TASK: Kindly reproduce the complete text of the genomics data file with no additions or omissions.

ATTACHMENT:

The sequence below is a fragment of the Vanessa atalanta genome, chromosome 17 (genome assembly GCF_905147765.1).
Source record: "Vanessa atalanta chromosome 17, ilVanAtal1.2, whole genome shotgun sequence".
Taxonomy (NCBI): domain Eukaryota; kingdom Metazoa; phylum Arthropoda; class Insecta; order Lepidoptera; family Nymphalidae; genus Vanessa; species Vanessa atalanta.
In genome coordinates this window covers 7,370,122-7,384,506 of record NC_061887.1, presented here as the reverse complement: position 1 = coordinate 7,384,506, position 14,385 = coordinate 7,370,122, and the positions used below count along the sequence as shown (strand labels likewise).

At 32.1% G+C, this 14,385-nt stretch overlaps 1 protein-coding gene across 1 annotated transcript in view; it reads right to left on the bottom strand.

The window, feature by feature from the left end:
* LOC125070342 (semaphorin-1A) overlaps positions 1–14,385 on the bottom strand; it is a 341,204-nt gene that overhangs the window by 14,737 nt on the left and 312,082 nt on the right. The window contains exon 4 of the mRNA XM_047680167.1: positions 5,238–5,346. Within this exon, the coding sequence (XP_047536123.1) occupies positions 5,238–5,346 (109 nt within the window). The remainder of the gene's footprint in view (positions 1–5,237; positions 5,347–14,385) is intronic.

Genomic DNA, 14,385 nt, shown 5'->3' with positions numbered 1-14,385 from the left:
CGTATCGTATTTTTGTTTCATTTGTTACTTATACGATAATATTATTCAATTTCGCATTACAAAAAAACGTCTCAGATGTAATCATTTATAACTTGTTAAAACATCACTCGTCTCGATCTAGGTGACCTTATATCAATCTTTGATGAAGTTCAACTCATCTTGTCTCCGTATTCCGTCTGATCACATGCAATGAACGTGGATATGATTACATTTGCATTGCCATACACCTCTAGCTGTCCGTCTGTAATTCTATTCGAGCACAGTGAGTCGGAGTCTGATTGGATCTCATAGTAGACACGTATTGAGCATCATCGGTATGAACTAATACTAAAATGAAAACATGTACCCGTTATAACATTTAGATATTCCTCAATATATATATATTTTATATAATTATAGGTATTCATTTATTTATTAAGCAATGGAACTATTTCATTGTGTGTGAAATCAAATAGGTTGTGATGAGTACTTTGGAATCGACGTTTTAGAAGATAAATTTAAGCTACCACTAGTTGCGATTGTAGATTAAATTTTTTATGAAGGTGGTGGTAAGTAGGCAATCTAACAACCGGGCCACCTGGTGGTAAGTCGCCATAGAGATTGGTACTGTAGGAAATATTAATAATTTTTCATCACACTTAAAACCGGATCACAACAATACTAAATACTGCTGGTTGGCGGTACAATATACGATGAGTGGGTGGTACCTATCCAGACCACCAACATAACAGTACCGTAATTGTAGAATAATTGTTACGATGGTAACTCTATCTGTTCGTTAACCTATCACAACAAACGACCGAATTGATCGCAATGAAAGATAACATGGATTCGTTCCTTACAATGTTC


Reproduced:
The sequence below is a fragment of the Vanessa atalanta genome, chromosome 17 (genome assembly GCF_905147765.1).
Source record: "Vanessa atalanta chromosome 17, ilVanAtal1.2, whole genome shotgun sequence".
Taxonomy (NCBI): domain Eukaryota; kingdom Metazoa; phylum Arthropoda; class Insecta; order Lepidoptera; family Nymphalidae; genus Vanessa; species Vanessa atalanta.
In genome coordinates this window covers 7,370,122-7,384,506 of record NC_061887.1, presented here as the reverse complement: position 1 = coordinate 7,384,506, position 14,385 = coordinate 7,370,122, and the positions used below count along the sequence as shown (strand labels likewise).

At 32.1% G+C, this 14,385-nt stretch overlaps 1 protein-coding gene across 1 annotated transcript in view; it reads right to left on the bottom strand.

The window, feature by feature from the left end:
* LOC125070342 (semaphorin-1A) overlaps positions 1–14,385 on the bottom strand; it is a 341,204-nt gene that overhangs the window by 14,737 nt on the left and 312,082 nt on the right. The window contains exon 4 of the mRNA XM_047680167.1: positions 5,238–5,346. Within this exon, the coding sequence (XP_047536123.1) occupies positions 5,238–5,346 (109 nt within the window). The remainder of the gene's footprint in view (positions 1–5,237; positions 5,347–14,385) is intronic.

Genomic DNA, 14,385 nt, shown 5'->3' with positions numbered 1-14,385 from the left:
CGTATCGTATTTTTGTTTCATTTGTTACTTATACGATAATATTATTCAATTTCGCATTACAAAAAAACGTCTCAGATGTAATCATTTATAACTTGTTAAAACATCACTCGTCTCGATCTAGGTGACCTTATATCAATCTTTGATGAAGTTCAACTCATCTTGTCTCCGTATTCCGTCTGATCACATGCAATGAACGTGGATATGATTACATTTGCATTGCCATACACCTCTAGCTGTCCGTCTGTAATTCTATTCGAGCACAGTGAGTCGGAGTCTGATTGGATCTCATAGTAGACACGTATTGAGCATCATCGGTATGAACTAATACTAAAATGAAAACATGTACCCGTTATAACATTTAGATATTCCTCAATATATATATATTTTATATAATTATAGGTATTCATTTATTTATTAAGCAATGGAACTATTTCATTGTGTGTGAAATCAAATAGGTTGTGATGAGTACTTTGGAATCGACGTTTTAGAAGATAAATTTAAGCTACCACTAGTTGCGATTGTAGATTAAATTTTTTATGAAGGTGGTGGTAAGTAGGCAATCTAACAACCGGGCCACCTGGTGGTAAGTCGCCATAGAGATTGGTACTGTAGGAAATATTAATAATTTTTCATCACACTTAAAACCGGATCACAACAATACTAAATACTGCTGGTTGGCGGTACAATATACGATGAGTGGGTGGTACCTATCCAGACCACCAACATAACAGTACCGTAATTGTAGAATAATTGTTACGATGGTAACTCTATCTGTTCGTTAACCTATCACAACAAACGACCGAATTGATCGCAATGAAAGATAACATGGATTCGTTCCTTACAATGTTC